The following article by Marvin Hoffman, former associate director of the University of Chicago’s Urban Teacher Ed Program, appeared first in Sunday’s Chicago Tribune.  It reminded me of several of my own posts on why we want to avoid Geezer Ghettos, both for ourselves as advancing geezers, and especially for those coming up behind us, no matter how far behind us.

Here’s an excerpt from Mr. Hoffman’s piece:

I don't believe age automatically imparts wisdom, but I do believe that being around a while longer than others gives you access to a larger bag of tricks. I also think that because of the dynamics of their own family situations, children need a variety of options for building adult relationships. Having geezers around may actually be useful to some kids, who are confronted with a sea of 20- and 30-somethings.

Saturday, October 18, 2014

Living Lean, Pt. 2

Full Disclosure:  My friend Diana’s mother once said, “I think Carol was born without the shopping gene.”  This followed an afternoon trip to a local mall where the three of us browsed the goods.  I lasted about 30 minutes before leaving Diana and her mom to carry on, instead returning to the car to wait for them, to sit and read my book.

Which is all to say that most of the time living lean is not such a hardship for me.  I’m more of an experience junkie than a dedicated consumer of stuff.  Whatever money has come my way I’ve more often used to do things rather than buy things.

Not that experiences don’t cost money, of course, especially the ones that involve traveling.  There was the year I went to a writing conference in New Mexico where the poet W.S. Merwin presided. And the one I went to in Missoula, Montana where several of my writing heroes were in residence, including Barry Lopez and Rick Bass.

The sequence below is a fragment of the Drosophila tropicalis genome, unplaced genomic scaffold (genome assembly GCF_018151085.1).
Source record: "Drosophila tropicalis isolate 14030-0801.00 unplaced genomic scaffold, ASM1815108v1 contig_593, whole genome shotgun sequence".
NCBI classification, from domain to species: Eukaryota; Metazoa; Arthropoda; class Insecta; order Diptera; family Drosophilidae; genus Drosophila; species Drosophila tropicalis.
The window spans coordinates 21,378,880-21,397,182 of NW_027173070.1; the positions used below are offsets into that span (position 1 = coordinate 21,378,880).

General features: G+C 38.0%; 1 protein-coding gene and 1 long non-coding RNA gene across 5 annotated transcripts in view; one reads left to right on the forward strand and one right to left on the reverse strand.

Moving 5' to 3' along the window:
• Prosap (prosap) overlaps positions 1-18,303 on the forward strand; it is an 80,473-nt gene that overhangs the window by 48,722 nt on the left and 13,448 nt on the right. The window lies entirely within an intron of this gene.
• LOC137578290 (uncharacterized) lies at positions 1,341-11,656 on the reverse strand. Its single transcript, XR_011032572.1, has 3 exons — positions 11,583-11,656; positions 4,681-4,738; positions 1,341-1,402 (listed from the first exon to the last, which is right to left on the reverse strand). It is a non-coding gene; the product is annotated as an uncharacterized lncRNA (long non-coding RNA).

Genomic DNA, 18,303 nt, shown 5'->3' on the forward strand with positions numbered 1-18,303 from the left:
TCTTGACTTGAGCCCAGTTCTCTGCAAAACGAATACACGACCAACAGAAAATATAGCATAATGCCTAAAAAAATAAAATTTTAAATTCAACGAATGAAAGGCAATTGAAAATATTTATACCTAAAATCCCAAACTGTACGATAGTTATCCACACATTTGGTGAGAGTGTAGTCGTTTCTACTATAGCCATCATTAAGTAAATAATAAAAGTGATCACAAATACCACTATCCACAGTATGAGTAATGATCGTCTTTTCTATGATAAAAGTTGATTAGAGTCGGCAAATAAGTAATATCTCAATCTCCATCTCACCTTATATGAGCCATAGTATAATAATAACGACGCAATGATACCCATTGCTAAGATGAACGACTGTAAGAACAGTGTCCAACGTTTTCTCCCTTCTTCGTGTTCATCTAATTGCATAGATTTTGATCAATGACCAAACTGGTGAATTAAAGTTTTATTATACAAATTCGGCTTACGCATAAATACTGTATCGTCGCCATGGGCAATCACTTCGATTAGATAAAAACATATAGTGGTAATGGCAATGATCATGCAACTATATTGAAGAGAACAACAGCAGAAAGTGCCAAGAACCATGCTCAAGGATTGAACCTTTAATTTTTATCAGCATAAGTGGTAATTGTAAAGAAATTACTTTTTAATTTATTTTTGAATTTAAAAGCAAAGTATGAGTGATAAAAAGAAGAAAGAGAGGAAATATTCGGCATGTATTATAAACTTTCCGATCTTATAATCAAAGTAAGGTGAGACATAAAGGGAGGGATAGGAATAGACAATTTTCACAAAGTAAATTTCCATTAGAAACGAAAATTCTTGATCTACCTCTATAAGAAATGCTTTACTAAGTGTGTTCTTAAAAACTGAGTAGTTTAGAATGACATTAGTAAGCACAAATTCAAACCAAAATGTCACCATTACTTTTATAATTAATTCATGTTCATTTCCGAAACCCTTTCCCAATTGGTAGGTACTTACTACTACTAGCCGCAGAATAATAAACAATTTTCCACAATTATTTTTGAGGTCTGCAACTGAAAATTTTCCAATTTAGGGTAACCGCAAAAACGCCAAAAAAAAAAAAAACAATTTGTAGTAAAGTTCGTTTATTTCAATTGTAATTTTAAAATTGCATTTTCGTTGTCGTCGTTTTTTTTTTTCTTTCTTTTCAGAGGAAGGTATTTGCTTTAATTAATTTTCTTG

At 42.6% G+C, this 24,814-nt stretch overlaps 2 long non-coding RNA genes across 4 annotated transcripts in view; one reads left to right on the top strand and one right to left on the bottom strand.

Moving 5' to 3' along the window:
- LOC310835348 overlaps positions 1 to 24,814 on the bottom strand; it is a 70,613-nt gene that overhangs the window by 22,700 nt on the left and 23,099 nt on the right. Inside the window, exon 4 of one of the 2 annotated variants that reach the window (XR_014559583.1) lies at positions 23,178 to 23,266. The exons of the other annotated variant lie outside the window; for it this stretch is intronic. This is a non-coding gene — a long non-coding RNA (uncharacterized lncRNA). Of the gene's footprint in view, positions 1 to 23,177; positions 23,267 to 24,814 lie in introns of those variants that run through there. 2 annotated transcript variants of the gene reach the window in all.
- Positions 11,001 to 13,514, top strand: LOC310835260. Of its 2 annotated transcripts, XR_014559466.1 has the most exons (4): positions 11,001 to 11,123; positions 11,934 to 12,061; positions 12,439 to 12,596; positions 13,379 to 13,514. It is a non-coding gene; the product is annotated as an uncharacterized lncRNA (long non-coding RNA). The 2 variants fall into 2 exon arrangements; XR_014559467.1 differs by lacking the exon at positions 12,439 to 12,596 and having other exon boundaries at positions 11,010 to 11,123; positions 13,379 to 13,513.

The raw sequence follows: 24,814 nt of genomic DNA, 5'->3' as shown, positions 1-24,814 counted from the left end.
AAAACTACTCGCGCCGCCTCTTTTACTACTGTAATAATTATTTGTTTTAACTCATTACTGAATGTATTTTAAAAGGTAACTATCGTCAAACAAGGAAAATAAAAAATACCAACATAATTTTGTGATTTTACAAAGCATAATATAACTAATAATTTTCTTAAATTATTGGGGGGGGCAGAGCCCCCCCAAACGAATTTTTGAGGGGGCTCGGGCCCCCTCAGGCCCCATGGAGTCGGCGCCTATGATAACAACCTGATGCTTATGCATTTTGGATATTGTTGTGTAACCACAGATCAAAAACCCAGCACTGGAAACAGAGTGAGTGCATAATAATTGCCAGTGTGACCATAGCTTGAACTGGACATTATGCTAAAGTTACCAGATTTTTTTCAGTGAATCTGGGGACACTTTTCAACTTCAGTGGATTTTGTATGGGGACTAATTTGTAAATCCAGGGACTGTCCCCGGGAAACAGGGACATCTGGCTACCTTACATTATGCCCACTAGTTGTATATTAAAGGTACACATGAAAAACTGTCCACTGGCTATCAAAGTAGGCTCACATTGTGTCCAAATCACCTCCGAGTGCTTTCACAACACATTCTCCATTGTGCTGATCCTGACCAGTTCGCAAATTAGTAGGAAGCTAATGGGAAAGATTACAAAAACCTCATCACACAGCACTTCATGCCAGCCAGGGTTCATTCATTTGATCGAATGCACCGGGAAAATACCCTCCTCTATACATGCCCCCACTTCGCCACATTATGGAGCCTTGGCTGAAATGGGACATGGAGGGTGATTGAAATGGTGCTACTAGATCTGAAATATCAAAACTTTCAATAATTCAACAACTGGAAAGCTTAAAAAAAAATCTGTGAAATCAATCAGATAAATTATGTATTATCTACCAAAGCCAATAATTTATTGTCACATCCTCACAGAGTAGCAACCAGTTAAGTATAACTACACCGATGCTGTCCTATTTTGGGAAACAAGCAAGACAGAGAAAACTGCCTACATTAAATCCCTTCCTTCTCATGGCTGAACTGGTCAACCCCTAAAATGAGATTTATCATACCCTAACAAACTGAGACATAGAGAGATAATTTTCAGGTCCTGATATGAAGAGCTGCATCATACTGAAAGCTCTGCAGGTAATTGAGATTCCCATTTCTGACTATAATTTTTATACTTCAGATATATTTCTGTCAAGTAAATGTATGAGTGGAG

Last year I took myself to London for the very first time to pay homage to Samuel Johnson, to sit in the garret where he assembled the first official Dictionary of the English Language in 1755.

In the day-to-day living, though, I seem to require little in the way of stuff, though much in the way of friends, animals, books, Mexican and Thai food, writing, teaching, walking and biking the streets of a big city, and schmoozing with strangers along the way.

All of which probably saved me when the recession hit in late 2008.  To revisit that grim experience—and to remember that sometimes living really lean does have its benefits—I am re-posting (a slightly edited) “Recession Lessons,” which appeared on one of my earlier blogs in 2009.

It’s a reminder to me how important the important things really are:

Recession Lessons

1.  Most of the best things in life really are free—including those described by author Willard Spiegelman in Seven Pleasures:  reading, walking, looking, dancing, listening, swimming, and writing;

2.  When friends pick up the tab during lean times, pick up theirs when you’re flush;

3.  Be grateful for friends who pick up the tab during lean times;

4.  Be glad you’re self-employed; no one can fire you;

5.  Be glad you’re self-employed; you’ve been through this before and have learned to sleep through the night;

6.  When you can’t afford a grande and cranberry scone every couple days, they taste doubly delicious when you can;

7.  Be grateful for cranberry scones;

8.  Handing over cash instead of swiping plastic is a different neural experience (Oh, so this is what a jumbo bag of taco chips costs.);

9.  Fruit, particularly blue, is a necessity; dark chocolate muffins a luxury;

10.  Leafy green vegetables are a necessity; honey-fried chicken wings a luxury;